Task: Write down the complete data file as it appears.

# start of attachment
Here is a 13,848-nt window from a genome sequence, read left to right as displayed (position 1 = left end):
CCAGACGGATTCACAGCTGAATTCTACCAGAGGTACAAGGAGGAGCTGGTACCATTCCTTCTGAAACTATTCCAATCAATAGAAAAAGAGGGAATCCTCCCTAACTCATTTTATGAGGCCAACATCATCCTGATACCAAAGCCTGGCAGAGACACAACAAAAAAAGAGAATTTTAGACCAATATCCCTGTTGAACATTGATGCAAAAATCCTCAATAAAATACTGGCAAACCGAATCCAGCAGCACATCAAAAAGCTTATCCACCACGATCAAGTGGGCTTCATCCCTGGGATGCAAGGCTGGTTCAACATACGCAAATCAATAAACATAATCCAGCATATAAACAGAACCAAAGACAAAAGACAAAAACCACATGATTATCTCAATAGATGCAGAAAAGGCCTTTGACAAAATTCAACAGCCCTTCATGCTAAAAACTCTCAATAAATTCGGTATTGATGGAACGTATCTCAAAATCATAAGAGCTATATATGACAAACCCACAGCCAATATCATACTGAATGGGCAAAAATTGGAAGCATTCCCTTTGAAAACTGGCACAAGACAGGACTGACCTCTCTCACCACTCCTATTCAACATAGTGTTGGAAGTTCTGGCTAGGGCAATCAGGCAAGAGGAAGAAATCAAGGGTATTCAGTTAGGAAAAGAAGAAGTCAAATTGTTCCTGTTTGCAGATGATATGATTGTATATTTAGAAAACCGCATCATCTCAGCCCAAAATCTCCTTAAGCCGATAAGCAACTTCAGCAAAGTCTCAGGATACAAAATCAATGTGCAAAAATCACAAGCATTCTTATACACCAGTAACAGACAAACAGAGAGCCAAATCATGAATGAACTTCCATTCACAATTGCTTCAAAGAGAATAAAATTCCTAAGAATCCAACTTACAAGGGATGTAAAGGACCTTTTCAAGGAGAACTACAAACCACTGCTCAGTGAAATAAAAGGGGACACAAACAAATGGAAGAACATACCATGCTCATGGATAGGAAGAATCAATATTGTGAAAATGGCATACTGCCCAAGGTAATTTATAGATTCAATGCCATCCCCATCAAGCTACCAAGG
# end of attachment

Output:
Here is a 13,848-nt window from a genome sequence, read left to right as displayed (position 1 = left end):
CCAGACGGATTCACAGCTGAATTCTACCAGAGGTACAAGGAGGAGCTGGTACCATTCCTTCTGAAACTATTCCAATCAATAGAAAAAGAGGGAATCCTCCCTAACTCATTTTATGAGGCCAACATCATCCTGATACCAAAGCCTGGCAGAGACACAACAAAAAAAGAGAATTTTAGACCAATATCCCTGTTGAACATTGATGCAAAAATCCTCAATAAAATACTGGCAAACCGAATCCAGCAGCACATCAAAAAGCTTATCCACCACGATCAAGTGGGCTTCATCCCTGGGATGCAAGGCTGGTTCAACATACGCAAATCAATAAACATAATCCAGCATATAAACAGAACCAAAGACAAAAGACAAAAACCACATGATTATCTCAATAGATGCAGAAAAGGCCTTTGACAAAATTCAACAGCCCTTCATGCTAAAAACTCTCAATAAATTCGGTATTGATGGAACGTATCTCAAAATCATAAGAGCTATATATGACAAACCCACAGCCAATATCATACTGAATGGGCAAAAATTGGAAGCATTCCCTTTGAAAACTGGCACAAGACAGGACTGACCTCTCTCACCACTCCTATTCAACATAGTGTTGGAAGTTCTGGCTAGGGCAATCAGGCAAGAGGAAGAAATCAAGGGTATTCAGTTAGGAAAAGAAGAAGTCAAATTGTTCCTGTTTGCAGATGATATGATTGTATATTTAGAAAACCGCATCATCTCAGCCCAAAATCTCCTTAAGCCGATAAGCAACTTCAGCAAAGTCTCAGGATACAAAATCAATGTGCAAAAATCACAAGCATTCTTATACACCAGTAACAGACAAACAGAGAGCCAAATCATGAATGAACTTCCATTCACAATTGCTTCAAAGAGAATAAAATTCCTAAGAATCCAACTTACAAGGGATGTAAAGGACCTTTTCAAGGAGAACTACAAACCACTGCTCAGTGAAATAAAAGGGGACACAAACAAATGGAAGAACATACCATGCTCATGGATAGGAAGAATCAATATTGTGAAAATGGCATACTGCCCAAGGTAATTTATAGATTCAATGCCATCCCCATCAAGCTACCAAGG